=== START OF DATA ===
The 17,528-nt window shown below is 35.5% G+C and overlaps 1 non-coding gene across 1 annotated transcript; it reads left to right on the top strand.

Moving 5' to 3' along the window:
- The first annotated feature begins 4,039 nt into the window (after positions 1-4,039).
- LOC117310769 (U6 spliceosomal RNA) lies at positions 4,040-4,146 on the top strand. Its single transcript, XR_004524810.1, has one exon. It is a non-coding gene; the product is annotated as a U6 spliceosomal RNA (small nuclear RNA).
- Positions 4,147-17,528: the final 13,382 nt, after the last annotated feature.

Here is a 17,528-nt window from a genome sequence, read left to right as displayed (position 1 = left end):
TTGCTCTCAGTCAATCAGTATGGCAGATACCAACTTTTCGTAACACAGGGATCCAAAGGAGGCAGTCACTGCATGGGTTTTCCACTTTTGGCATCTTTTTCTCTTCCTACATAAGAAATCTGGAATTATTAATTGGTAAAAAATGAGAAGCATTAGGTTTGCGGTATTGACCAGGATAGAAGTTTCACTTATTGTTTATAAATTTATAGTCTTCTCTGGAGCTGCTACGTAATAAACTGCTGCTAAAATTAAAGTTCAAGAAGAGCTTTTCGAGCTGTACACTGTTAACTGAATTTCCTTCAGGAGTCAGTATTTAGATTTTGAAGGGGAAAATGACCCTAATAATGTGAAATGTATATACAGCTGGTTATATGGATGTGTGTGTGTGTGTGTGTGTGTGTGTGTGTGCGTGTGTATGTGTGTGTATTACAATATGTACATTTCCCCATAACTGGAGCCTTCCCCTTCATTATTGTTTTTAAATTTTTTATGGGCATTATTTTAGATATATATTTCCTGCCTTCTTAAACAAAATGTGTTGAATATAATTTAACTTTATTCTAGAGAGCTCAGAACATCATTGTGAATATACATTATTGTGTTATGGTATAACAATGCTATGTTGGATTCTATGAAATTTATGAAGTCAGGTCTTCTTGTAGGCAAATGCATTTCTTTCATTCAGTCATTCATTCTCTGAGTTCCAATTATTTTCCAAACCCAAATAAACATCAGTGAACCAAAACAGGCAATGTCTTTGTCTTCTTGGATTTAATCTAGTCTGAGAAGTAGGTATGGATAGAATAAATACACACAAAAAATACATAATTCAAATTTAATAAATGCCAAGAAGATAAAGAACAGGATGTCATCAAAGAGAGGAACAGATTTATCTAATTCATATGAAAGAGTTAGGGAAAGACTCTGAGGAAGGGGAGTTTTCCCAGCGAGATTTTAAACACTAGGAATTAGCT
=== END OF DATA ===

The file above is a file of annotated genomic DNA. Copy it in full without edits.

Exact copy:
The 17,528-nt window shown below is 35.5% G+C and overlaps 1 non-coding gene across 1 annotated transcript; it reads left to right on the top strand.

Moving 5' to 3' along the window:
- The first annotated feature begins 4,039 nt into the window (after positions 1-4,039).
- LOC117310769 (U6 spliceosomal RNA) lies at positions 4,040-4,146 on the top strand. Its single transcript, XR_004524810.1, has one exon. It is a non-coding gene; the product is annotated as a U6 spliceosomal RNA (small nuclear RNA).
- Positions 4,147-17,528: the final 13,382 nt, after the last annotated feature.

Here is a 17,528-nt window from a genome sequence, read left to right as displayed (position 1 = left end):
TTGCTCTCAGTCAATCAGTATGGCAGATACCAACTTTTCGTAACACAGGGATCCAAAGGAGGCAGTCACTGCATGGGTTTTCCACTTTTGGCATCTTTTTCTCTTCCTACATAAGAAATCTGGAATTATTAATTGGTAAAAAATGAGAAGCATTAGGTTTGCGGTATTGACCAGGATAGAAGTTTCACTTATTGTTTATAAATTTATAGTCTTCTCTGGAGCTGCTACGTAATAAACTGCTGCTAAAATTAAAGTTCAAGAAGAGCTTTTCGAGCTGTACACTGTTAACTGAATTTCCTTCAGGAGTCAGTATTTAGATTTTGAAGGGGAAAATGACCCTAATAATGTGAAATGTATATACAGCTGGTTATATGGATGTGTGTGTGTGTGTGTGTGTGTGTGTGTGTGCGTGTGTATGTGTGTGTATTACAATATGTACATTTCCCCATAACTGGAGCCTTCCCCTTCATTATTGTTTTTAAATTTTTTATGGGCATTATTTTAGATATATATTTCCTGCCTTCTTAAACAAAATGTGTTGAATATAATTTAACTTTATTCTAGAGAGCTCAGAACATCATTGTGAATATACATTATTGTGTTATGGTATAACAATGCTATGTTGGATTCTATGAAATTTATGAAGTCAGGTCTTCTTGTAGGCAAATGCATTTCTTTCATTCAGTCATTCATTCTCTGAGTTCCAATTATTTTCCAAACCCAAATAAACATCAGTGAACCAAAACAGGCAATGTCTTTGTCTTCTTGGATTTAATCTAGTCTGAGAAGTAGGTATGGATAGAATAAATACACACAAAAAATACATAATTCAAATTTAATAAATGCCAAGAAGATAAAGAACAGGATGTCATCAAAGAGAGGAACAGATTTATCTAATTCATATGAAAGAGTTAGGGAAAGACTCTGAGGAAGGGGAGTTTTCCCAGCGAGATTTTAAACACTAGGAATTAGCT